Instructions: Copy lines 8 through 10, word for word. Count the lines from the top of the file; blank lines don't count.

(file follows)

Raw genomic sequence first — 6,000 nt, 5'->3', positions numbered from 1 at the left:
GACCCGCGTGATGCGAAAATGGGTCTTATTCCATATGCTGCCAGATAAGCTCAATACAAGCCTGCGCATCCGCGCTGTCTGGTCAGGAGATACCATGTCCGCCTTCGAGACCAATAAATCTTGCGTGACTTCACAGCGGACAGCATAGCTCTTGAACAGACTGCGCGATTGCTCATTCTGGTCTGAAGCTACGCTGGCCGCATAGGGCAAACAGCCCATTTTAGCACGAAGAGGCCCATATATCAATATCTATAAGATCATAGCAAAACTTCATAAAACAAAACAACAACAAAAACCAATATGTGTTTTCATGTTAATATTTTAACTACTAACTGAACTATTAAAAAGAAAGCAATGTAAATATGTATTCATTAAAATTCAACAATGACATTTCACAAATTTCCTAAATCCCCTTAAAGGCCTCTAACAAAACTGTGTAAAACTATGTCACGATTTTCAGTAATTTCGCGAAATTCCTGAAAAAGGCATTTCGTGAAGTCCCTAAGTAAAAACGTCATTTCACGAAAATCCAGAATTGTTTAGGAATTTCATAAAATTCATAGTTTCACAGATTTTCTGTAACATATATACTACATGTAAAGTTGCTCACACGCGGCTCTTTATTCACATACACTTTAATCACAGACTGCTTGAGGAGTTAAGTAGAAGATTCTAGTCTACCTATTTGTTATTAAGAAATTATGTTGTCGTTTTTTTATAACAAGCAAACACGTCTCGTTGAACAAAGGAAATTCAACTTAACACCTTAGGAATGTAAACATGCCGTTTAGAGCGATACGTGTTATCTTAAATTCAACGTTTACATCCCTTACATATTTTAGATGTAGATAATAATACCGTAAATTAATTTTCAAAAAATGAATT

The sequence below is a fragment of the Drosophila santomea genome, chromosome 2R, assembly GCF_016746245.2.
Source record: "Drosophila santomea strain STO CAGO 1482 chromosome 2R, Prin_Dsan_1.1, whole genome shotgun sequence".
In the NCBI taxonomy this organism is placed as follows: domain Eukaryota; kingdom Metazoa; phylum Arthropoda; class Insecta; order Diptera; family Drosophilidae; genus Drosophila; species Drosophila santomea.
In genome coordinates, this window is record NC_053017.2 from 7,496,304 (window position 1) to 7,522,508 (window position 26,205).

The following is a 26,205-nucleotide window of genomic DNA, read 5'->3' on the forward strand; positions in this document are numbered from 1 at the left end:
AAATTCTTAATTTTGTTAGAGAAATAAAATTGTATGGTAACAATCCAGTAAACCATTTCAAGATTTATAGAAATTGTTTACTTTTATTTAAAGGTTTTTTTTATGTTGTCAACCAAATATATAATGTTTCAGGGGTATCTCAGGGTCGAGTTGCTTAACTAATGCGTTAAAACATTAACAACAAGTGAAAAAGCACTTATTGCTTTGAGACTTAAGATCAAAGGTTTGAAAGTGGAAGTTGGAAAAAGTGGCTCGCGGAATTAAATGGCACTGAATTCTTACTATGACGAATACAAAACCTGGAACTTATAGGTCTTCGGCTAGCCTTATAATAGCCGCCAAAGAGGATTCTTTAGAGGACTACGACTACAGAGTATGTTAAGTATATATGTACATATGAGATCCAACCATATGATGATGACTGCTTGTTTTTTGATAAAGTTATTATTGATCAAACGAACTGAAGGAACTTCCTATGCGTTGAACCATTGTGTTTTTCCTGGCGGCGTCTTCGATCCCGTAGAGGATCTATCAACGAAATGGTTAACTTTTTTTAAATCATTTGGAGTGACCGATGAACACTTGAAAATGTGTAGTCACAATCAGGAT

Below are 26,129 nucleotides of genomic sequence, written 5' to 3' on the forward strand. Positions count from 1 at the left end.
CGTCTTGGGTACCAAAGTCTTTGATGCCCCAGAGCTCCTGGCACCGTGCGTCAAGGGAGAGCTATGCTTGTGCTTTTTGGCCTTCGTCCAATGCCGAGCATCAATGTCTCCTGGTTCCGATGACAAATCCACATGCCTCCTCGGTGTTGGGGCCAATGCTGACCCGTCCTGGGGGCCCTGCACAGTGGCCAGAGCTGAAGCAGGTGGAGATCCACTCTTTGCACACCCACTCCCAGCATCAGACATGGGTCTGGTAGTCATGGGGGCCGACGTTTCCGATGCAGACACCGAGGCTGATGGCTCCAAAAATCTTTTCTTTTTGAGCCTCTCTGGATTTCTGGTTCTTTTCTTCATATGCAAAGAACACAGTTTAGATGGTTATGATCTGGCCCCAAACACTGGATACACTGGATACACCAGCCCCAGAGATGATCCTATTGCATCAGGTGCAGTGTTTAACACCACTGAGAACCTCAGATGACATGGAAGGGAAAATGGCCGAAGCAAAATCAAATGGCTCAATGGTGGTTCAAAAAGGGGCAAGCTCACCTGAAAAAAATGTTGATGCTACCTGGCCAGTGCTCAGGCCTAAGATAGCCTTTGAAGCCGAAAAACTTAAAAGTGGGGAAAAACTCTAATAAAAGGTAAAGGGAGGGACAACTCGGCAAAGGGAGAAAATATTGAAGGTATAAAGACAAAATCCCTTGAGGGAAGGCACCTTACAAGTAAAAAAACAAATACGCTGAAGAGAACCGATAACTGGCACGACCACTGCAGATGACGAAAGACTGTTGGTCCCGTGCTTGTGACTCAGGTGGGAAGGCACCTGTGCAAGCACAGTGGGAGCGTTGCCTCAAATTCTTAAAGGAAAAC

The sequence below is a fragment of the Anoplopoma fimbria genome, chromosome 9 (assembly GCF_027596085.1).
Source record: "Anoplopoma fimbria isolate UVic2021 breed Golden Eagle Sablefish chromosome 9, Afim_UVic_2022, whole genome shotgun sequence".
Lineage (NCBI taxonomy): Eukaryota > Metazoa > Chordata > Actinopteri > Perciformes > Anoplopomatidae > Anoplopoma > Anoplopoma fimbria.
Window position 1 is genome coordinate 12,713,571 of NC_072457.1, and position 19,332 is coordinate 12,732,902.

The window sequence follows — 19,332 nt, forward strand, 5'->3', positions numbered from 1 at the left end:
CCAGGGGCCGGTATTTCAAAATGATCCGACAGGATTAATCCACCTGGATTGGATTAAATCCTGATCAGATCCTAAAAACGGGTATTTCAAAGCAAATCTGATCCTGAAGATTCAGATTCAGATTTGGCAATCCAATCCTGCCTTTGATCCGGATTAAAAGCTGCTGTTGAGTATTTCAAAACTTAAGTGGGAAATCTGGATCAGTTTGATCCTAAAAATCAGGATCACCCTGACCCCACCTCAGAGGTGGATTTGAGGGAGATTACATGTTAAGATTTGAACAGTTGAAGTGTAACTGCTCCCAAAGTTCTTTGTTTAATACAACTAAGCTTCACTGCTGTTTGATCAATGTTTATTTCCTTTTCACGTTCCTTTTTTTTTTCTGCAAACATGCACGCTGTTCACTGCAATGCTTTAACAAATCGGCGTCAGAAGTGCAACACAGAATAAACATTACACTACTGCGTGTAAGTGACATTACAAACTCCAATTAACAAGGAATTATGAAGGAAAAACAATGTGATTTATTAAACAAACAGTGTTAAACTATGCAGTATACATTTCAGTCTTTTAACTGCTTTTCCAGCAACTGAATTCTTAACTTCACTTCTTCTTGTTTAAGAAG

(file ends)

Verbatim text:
AAATTCTTAATTTTGTTAGAGAAATAAAATTGTATGGTAACAATCCAGTAAACCATTTCAAGATTTATAGAAATTGTTTACTTTTATTTAAAGGTTTTTTTTATGTTGTCAACCAAATATATAATGTTTCAGGGGTATCTCAGGGTCGAGTTGCTTAACTAATGCGTTAAAACATTAACAACAAGTGAAAAAGCACTTATTGCTTTGAGACTTAAGATCAAAGGTTTGAAAGTGGAAGTTGGAAAAAGTGGCTCGCGGAATTAAATGGCACTGAATTCTTACTATGACGAATACAAAACCTGGAACTTATAGGTCTTCGGCTAGCCTTATAATAGCCGCCAAAGAGGATTCTTTAGAGGACTACGACTACAGAGTATGTTAAGTATATATGTACATATGAGATCCAACCATATGATGATGACTGCTTGTTTTTTGATAAAGTTATTATTGATCAAACGAACTGAAGGAACTTCCTATGCGTTGAACCATTGTGTTTTTCCTGGCGGCGTCTTCGATCCCGTAGAGGATCTATCAACGAAATGGTTAACTTTTTTTAAATCATTTGGAGTGACCGATGAACACTTGAAAATGTGTAGTCACAATCAGGAT

Below are 26,129 nucleotides of genomic sequence, written 5' to 3' on the forward strand. Positions count from 1 at the left end.
CGTCTTGGGTACCAAAGTCTTTGATGCCCCAGAGCTCCTGGCACCGTGCGTCAAGGGAGAGCTATGCTTGTGCTTTTTGGCCTTCGTCCAATGCCGAGCATCAATGTCTCCTGGTTCCGATGACAAATCCACATGCCTCCTCGGTGTTGGGGCCAATGCTGACCCGTCCTGGGGGCCCTGCACAGTGGCCAGAGCTGAAGCAGGTGGAGATCCACTCTTTGCACACCCACTCCCAGCATCAGACATGGGTCTGGTAGTCATGGGGGCCGACGTTTCCGATGCAGACACCGAGGCTGATGGCTCCAAAAATCTTTTCTTTTTGAGCCTCTCTGGATTTCTGGTTCTTTTCTTCATATGCAAAGAACACAGTTTAGATGGTTATGATCTGGCCCCAAACACTGGATACACTGGATACACCAGCCCCAGAGATGATCCTATTGCATCAGGTGCAGTGTTTAACACCACTGAGAACCTCAGATGACATGGAAGGGAAAATGGCCGAAGCAAAATCAAATGGCTCAATGGTGGTTCAAAAAGGGGCAAGCTCACCTGAAAAAAATGTTGATGCTACCTGGCCAGTGCTCAGGCCTAAGATAGCCTTTGAAGCCGAAAAACTTAAAAGTGGGGAAAAACTCTAATAAAAGGTAAAGGGAGGGACAACTCGGCAAAGGGAGAAAATATTGAAGGTATAAAGACAAAATCCCTTGAGGGAAGGCACCTTACAAGTAAAAAAACAAATACGCTGAAGAGAACCGATAACTGGCACGACCACTGCAGATGACGAAAGACTGTTGGTCCCGTGCTTGTGACTCAGGTGGGAAGGCACCTGTGCAAGCACAGTGGGAGCGTTGCCTCAAATTCTTAAAGGAAAAC